On August 21, some of us witnessed the first total solar eclipse to cross the entire continental United States in nearly a century. Millions flocked to the direct path for the event for a chance to experience a few moments of totality, however, only the six humans aboard the ISS had the opportunity to take in this sight of the moon’s shadow, or umbra, as the total solar eclipse passed over Earth. The ISS orbited the eclipse three times in total, at an altitude of roughly 250 miles. NASA recently released a time lapse of images taken by the Earth Polychromatic Imaging Camera (EPIC) showing the moon’s shadow as it crossed over our planet.


Pluto’s polygons

In July 2015, the New Horizons craft gave mankind its first up-close and personal look at the dwarf planet formerly known as our ninth planet, Pluto. When NASA began combing through these transmitted images, the team was initially taken aback by a patchwork of seemingly “fresh” polygonal shapes atop Sputnik Planum, an equatorial sea of frozen nitrogen. These findings and others indicate the dwarf planet is surprisingly still geologically active. An article published in the Nature suggests these cells could be the result of subsurface convection — a process that replaces older surface material with fresh ice over time. This would allow the planet to essentially “repave” its icy surface roughly every one million years. To celebrate the two-year anniversary of New Horizon’s initial flyby, NASA used mission data as well as elevation models based on Pluto and its moon, Charon, to create a series of virtual flyovers. You can watch these stunning cuts here.


Enceladus “jets” through the solar system

The Cassini spacecraft captured this rare glimpse of Saturn’s plume-spewing moon, Enceladus, on April 13, 2017. Taken approximately 502,000 miles from the moon’s surface, both Enceladus and the southern jet system are backlit by the sun, while the side facing the narrow-angle camera is illuminated by light reflecting off of Saturn.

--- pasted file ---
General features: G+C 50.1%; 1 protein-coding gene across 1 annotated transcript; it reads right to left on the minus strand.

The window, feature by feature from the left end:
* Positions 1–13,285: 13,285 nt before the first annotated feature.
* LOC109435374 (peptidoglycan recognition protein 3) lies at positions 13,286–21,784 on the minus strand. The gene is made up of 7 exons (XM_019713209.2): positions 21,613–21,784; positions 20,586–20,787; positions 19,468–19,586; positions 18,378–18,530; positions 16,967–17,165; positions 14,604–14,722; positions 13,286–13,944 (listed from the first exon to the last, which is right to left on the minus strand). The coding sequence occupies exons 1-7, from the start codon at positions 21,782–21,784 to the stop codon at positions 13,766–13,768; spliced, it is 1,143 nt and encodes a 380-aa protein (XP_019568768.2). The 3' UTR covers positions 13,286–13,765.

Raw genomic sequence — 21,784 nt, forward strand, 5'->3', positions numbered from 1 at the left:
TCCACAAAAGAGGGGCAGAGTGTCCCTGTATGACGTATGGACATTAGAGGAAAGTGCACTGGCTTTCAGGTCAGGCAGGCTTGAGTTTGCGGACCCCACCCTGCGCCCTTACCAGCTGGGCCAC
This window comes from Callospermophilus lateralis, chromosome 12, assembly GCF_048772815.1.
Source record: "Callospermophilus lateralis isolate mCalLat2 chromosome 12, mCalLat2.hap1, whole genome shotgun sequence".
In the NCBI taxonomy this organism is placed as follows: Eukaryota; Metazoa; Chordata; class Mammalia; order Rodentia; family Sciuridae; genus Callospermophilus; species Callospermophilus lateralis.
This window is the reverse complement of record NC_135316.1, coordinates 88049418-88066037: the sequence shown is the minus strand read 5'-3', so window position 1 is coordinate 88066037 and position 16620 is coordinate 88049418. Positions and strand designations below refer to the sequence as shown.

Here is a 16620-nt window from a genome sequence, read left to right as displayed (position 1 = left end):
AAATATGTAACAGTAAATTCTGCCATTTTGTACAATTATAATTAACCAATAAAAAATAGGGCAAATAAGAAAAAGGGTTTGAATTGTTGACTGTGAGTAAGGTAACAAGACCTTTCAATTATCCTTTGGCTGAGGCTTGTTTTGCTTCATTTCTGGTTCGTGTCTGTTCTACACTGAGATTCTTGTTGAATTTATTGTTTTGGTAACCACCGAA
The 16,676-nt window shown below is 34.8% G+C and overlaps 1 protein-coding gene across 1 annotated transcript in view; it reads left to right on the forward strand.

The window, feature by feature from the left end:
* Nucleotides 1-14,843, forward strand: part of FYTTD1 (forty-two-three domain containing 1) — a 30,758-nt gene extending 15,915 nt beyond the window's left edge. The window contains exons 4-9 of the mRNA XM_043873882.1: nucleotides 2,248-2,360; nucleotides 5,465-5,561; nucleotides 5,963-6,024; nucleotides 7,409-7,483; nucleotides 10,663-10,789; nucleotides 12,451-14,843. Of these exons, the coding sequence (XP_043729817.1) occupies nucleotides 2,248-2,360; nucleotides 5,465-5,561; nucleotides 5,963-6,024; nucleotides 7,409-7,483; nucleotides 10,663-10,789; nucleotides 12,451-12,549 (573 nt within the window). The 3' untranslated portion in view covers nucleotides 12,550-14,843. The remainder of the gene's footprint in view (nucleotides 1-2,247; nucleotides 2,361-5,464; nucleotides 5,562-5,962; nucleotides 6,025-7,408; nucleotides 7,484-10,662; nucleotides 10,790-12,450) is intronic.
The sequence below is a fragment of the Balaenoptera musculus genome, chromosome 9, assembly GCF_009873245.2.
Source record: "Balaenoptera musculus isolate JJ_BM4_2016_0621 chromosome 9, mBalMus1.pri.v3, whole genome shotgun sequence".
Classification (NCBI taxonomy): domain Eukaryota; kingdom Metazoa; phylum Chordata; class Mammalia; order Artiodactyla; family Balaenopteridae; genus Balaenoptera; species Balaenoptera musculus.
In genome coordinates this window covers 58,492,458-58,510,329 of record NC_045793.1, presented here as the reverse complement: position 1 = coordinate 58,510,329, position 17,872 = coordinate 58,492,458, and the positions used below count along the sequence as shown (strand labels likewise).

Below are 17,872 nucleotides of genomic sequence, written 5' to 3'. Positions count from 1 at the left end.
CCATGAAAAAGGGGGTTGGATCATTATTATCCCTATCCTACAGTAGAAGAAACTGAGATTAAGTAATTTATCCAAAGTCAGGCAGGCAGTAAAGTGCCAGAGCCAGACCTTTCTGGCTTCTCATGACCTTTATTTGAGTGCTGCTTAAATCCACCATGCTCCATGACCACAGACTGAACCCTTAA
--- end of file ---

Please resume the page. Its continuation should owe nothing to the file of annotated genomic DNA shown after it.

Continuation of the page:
Cassini has been orbiting the planet and its 53 moons for more than 13 years, and as part of its orbital pattern, the craft has drifted through these plumes on multiple occasions. In fact, in 2015, Cassini drifted just 30 miles from the surface of Enceladus while sampling the composition of these streams. Data from this flyby and others revealed the existence of molecular hydrogen, making the moon a potential candidate for sustaining life.


Juno spies Jupiter’s crimson chaos

Orbiting at a speed of nearly 129,000 miles per hour, the Juno spacecraft captured this image of Jupiter’s Great Red Spot on July 10. When this photo was taken, the probe was just 5,600 miles above the planet’s atmosphere, making the flyby of the iconic storm system the closest to date. Although the spot has been shrinking in recent years, it is still more than 10,000 miles in width (or about 1.3 times wider than Earth). Juno’s next flyby of the Jovian giant will take place in September, and we can only hope for a panoply of equally spellbinding snapshots.

Photo: NASA/SwRI/MSSS/GeraldEichstädt/SeánDoran

Historic firsts

Aboard the International Space Station, astronaut Jack Fischer captured this image of the SpaceX Dragon capsule as it burned through Earth’s atmosphere upon reentry. The event marked the first successful relaunch of a recycled capsule. SpaceX, Elon Musk’s private space company, has launched and landed multiple rockets at this point — the company even reused one of these rockets earlier this year. Needless to say, recycled capsules and rockets such as these will be paramount in driving down the cost of space travel moving forward.